NO,as altitude increases time moves faster
     
  21. Dec 30, 2011 #20
    I have already answered all this objections.

    You are talking about the concept of gravitational fields.
    You are talking about the concept of time dilatation from the Theory of Relativity (1916).
    I do not use the two concepts. I am talking about a theory that could have been built before 1687 without them and that just looks like a theory of relativity.

    The concept of vectorial local time induced by massive bodies, I have mentioned, is defined by the mathematical relation:T(r) = k'*r*sqrt(L) and that is all.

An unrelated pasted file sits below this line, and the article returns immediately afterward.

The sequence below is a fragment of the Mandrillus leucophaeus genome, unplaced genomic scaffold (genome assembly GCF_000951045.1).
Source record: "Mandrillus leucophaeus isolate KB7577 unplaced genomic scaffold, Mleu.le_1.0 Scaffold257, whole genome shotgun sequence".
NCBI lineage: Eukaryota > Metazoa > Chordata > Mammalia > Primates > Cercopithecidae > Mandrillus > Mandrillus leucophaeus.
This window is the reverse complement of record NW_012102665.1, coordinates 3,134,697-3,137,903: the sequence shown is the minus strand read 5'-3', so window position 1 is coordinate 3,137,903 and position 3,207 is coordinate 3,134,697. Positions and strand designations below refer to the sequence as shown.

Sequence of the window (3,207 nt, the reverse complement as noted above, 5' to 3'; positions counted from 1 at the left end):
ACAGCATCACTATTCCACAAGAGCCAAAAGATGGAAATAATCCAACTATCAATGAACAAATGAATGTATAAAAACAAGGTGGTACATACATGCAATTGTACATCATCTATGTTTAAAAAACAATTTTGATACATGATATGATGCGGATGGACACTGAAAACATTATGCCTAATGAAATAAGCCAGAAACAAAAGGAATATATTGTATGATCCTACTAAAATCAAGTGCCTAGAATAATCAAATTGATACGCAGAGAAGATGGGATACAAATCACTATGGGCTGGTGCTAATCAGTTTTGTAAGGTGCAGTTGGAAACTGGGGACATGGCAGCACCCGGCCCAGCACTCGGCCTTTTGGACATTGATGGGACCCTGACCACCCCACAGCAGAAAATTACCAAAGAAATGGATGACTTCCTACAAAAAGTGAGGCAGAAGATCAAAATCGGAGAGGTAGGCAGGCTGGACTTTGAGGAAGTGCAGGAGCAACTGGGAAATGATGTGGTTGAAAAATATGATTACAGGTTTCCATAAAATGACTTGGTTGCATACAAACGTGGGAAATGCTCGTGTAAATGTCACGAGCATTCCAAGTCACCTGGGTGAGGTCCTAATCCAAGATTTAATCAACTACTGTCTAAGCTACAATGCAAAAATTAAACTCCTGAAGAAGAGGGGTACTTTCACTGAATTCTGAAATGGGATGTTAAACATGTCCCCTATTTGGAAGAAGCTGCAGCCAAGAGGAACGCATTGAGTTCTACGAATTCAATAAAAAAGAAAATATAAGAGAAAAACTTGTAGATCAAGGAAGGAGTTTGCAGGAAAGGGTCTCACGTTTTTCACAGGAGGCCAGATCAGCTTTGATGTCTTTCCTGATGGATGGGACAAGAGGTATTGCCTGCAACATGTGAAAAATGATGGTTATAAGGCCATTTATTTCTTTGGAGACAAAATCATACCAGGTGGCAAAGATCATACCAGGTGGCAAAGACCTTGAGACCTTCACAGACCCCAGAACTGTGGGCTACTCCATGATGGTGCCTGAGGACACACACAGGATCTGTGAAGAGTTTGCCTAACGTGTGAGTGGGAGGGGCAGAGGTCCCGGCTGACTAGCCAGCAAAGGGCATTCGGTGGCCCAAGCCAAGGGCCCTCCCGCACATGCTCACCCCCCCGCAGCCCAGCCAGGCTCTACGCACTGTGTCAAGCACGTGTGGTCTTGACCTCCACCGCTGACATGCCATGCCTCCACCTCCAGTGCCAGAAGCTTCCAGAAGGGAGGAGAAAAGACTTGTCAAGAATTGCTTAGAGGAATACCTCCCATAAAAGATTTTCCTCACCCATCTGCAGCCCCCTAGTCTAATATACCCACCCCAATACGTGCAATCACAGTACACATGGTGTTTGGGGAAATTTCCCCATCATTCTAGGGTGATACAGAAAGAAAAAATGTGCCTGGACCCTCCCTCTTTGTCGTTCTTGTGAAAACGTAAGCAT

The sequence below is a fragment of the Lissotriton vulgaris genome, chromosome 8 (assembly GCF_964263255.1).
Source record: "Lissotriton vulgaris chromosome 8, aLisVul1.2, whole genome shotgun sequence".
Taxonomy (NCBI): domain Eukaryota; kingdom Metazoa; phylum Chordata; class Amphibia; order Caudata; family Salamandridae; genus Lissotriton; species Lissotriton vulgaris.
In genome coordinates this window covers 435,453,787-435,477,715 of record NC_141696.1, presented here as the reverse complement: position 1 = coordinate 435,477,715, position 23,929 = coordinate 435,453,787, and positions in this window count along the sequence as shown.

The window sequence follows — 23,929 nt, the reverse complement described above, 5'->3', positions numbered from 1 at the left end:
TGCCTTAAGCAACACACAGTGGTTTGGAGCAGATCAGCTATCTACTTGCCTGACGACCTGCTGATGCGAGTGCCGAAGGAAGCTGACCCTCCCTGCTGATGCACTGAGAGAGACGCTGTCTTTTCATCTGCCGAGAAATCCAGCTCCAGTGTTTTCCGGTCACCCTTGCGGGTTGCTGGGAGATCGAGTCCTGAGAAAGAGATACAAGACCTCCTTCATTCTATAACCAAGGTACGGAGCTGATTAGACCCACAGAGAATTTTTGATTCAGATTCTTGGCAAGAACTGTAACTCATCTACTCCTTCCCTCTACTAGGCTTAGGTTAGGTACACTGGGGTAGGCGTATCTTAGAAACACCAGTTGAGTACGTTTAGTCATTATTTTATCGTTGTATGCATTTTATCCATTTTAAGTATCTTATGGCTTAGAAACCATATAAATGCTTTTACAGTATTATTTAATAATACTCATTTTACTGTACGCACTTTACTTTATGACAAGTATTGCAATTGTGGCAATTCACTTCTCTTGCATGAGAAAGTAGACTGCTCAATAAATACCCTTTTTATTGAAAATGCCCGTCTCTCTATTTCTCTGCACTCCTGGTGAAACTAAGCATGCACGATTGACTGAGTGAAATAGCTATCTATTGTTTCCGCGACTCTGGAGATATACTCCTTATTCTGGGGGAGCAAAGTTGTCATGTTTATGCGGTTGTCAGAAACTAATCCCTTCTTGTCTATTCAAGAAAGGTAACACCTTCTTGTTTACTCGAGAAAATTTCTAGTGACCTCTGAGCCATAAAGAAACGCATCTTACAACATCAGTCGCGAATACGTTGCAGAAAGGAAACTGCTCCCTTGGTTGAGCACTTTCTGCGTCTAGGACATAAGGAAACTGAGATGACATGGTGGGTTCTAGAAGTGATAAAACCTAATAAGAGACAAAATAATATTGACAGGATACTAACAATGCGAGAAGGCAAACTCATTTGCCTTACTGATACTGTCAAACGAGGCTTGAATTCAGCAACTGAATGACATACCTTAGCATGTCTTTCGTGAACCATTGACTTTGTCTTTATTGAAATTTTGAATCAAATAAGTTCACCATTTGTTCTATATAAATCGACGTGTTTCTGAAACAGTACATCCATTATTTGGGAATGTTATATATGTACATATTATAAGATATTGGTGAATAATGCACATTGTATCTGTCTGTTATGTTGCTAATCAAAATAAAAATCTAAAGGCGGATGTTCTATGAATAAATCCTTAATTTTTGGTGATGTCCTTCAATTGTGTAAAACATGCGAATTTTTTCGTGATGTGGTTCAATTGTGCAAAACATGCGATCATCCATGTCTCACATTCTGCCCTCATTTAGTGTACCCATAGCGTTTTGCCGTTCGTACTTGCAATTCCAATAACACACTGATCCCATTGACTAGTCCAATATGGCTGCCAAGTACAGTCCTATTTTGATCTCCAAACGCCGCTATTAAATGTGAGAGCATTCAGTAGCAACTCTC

I have already mentioned that in order to measure T at a certain altitude you need a universal time indicator that can be Jupiter and its satellites.
    So, any point in space is characterized by 2 kind of times: (1) the universal time, t, that is a scalar and the same for every point and (2) the vectorial local time which varies in space and also is dependent, for the general case, of the time, t.
    For a pendulum moving somehow in the vecinity of an earth like body the total vectorial time will be:

    T(r,t) = k(r,t)*sqrt(L) + k'*r*sqrt(L)

    where:
    k'*r*sqrt(L) = vectorial time induced by the massive body
    k(r,t)*sqrt(L) = vectorial time induced by the movement of the pendulum suspension point
    T(r,t) = total vectorial time in which the pendulum lives.

    This local vectorial time is quite relative because it also depends on L. If you change the pendulum and use one with a string of lenght L', the vectorial time will be different.